- Rag-caprices (3), for piano, Op. 78: Romance
- Tango from Exiles' Cafe, for solo piano
- Preludes (6) for piano: No. 6
- Preludes (6) for piano: No. 3
- Preludes (6) for piano: No. 2
- Preludes (6) for piano: No. 1
- Africa (also known as: Darker Africa; Darkest Africa), suite in 3 movements for orchestra (or piano): 2. Land of Romance
- Sonata for piano No. 2 in E major, Op. 2: 1. Moderato
- Pieces (3) for piano, TN ii/19: Prelude in D minor, Op. posth.
- Tango, for piano
- Dumka for piano No. 3, H. 285bis
- Dumka for piano No. 2, H. 250
- Pieces (3) for piano, Op. 59: Pastoral Sonatina in C major
- Mazurka for piano No. 1 in F sharp minor, Op. 6/1, CT. 51
- Hungarian Folksongs from Csík (3) (Három Csík megyei népdal), for piano, Sz. 35a, BB 45b
- Mazurka for piano No. 49 in F minor, Op. 68/4, CT. 99
- Work(s): Fragments, Op. posth.
Exiles' Caféby Lara Downes
American pianist Lara Downes' Exiles' Café is "a place both real and metaphorical, a place where individuals gather from all over the world to find a home away from home. It is filled with dream-chasers: travelers, nomads, explorers, gypsies, and vagabonds -- as well as refugees thrust on journeys undesired." To put together an entire program under this rubric seems a tall order at first, yet exile was a theme running all through the music of the 19th and 20th centuries, and rare were composers who ended up where they started. The charm of Downes' program lies in how she brings together music by such a variety of composers yet finds a very specific elegiac yet somehow adventurous mood in all of it. The notes dance around the fact that not all these composers had been exiled by the time the works involved were written. Bartók's limpid "Hungarian Folksongs from the Csik District, Sz 35a," were composed in 1907, years before the composer left Hungary. Yet they might easily have been performed by Bartók upon arriving in the U.S., and the quiet, delicately sad tone of the whole. It is actually surprising to see how many composers fit in, given that the period is generally taken to be one of storming artistic barricades. It's not often that you would find Rachmaninov, Paul Bowles, Bohuslav Martinu, and William Grant Still on the same program, but here they happily coexist. Yet they don't sound the same, which is what gives this collection of 21 pieces on a single emotion its variety. Downes keeps very tight control over the material, rarely letting the music rise above moderate volume or the emotional temperature above melancholy. The result is that this exiles' café really comes alive with the sounds of 100 years ago, and the sadness of upheaval. A wonderful release from the Steinway & Sons label, which has taken the attitude that one way to perpetuate piano-playing is to offer recordings that imaginatively explore piano repertory.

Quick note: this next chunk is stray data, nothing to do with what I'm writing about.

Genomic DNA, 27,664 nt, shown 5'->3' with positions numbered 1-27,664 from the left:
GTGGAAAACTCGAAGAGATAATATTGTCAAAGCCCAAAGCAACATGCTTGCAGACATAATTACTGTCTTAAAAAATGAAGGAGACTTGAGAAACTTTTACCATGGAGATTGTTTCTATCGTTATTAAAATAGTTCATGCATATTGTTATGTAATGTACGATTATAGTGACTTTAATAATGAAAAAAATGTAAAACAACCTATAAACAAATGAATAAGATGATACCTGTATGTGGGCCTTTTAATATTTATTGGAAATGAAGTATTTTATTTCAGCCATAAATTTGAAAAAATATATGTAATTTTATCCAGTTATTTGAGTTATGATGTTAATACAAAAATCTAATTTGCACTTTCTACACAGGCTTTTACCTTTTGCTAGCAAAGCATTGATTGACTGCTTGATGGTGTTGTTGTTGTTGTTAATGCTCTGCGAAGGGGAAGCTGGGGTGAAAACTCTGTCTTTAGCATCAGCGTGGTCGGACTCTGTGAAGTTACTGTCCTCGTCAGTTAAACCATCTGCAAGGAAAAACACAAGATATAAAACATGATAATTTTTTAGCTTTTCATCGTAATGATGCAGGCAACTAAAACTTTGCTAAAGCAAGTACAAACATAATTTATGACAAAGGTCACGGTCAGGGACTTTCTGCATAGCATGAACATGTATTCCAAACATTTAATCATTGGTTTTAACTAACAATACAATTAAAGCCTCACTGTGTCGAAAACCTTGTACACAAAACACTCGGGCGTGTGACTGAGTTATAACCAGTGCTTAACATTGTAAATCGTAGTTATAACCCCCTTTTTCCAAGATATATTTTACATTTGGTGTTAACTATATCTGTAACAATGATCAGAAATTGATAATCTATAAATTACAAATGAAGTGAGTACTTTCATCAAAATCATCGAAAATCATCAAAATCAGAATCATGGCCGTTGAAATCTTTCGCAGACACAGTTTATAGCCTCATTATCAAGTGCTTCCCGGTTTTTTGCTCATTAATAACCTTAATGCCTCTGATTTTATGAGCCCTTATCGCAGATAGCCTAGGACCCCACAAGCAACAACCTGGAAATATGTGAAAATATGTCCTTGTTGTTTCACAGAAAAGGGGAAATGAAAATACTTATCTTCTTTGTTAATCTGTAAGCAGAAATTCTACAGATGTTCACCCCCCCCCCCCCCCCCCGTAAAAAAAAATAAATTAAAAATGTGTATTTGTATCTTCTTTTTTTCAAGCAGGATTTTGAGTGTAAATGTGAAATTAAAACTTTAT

- Release Date:
- Steinway & Sons
Performance CreditsLara Downes Primary Artist
Most Helpful Customer Reviews
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Wonderful collection of short pieces for those familiar with needing a home away from home… This CD consists of a series of short piano pieces written by composers that left their homeland, and no doubt felt the pain of not being able to go “home”. The concept is that of a café, where such individuals might gather to feel together in their isolation. As such, the pieces tend to have a certain wistfulness and character that is both pleasing and somehow comforting. A number of the works on this disc were particularly striking. The first three by Bela Bartok are short Hungarian Folksongs, and they are just delightful. Music of Chopin is, of course, featured given the theme of this recording, and Ms. Downes shows that her Chopin is sensitive and that her skills are up to the task of bringing these works to life. The Mazurka in F-sharp minor, Op. 6, No. 1, is very satisfying. Also very interesting is Prokofiev’s Sonatina Pastorale (Op. 59, No. 3). Stravinsky’s Tango in D minor was a very pleasing musical discovery for me, and Weill’s “Lost in the Stars” is a lovely jazz-feeling work that anyone who has ever sat in a bar while on travel wishing they were home can relate to. And the Korngold Moderato from Sonata No. 2, Op. 2 is amazing. Other works on the disc are from Rachmaninov, Bowles, and Sahl, who’s “Tango from the Exiles’ Café” was the basis for the idea behind this collection. I was unfamiliar with Ms. Downes prior to acquiring this recording, and I will definitely have to keep an eye out for other works. I enjoyed this very much, and definitely recommend it for those looking for sensitive, introspective feeling works. Strongly recommended.